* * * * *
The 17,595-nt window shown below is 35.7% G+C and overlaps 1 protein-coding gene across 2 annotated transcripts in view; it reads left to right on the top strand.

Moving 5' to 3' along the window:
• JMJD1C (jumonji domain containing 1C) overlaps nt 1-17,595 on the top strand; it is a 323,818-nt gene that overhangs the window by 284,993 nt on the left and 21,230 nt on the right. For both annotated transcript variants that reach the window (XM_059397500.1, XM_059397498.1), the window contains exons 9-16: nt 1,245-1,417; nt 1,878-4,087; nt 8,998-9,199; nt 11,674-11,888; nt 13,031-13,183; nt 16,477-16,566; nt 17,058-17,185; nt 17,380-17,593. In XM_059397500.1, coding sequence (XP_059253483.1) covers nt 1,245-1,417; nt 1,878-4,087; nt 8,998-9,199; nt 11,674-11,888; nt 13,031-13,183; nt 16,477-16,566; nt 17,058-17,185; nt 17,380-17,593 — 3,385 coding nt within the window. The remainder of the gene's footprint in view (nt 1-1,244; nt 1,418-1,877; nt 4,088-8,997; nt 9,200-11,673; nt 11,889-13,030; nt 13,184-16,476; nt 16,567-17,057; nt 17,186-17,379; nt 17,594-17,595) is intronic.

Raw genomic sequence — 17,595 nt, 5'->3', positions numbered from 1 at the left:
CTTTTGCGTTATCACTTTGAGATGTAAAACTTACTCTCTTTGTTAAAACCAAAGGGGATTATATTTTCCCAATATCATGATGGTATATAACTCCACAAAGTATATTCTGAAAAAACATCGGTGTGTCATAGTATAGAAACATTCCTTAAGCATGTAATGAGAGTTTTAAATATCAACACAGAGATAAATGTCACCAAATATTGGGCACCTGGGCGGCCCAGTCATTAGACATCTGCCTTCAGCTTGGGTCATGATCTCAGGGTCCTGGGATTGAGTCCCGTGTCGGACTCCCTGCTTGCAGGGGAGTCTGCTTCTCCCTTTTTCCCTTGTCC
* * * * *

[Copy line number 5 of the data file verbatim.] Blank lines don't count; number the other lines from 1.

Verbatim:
CTTTTGCGTTATCACTTTGAGATGTAAAACTTACTCTCTTTGTTAAAACCAAAGGGGATTATATTTTCCCAATATCATGATGGTATATAACTCCACAAAGTATATTCTGAAAAAACATCGGTGTGTCATAGTATAGAAACATTCCTTAAGCATGTAATGAGAGTTTTAAATATCAACACAGAGATAAATGTCACCAAATATTGGGCACCTGGGCGGCCCAGTCATTAGACATCTGCCTTCAGCTTGGGTCATGATCTCAGGGTCCTGGGATTGAGTCCCGTGTCGGACTCCCTGCTTGCAGGGGAGTCTGCTTCTCCCTTTTTCCCTTGTCC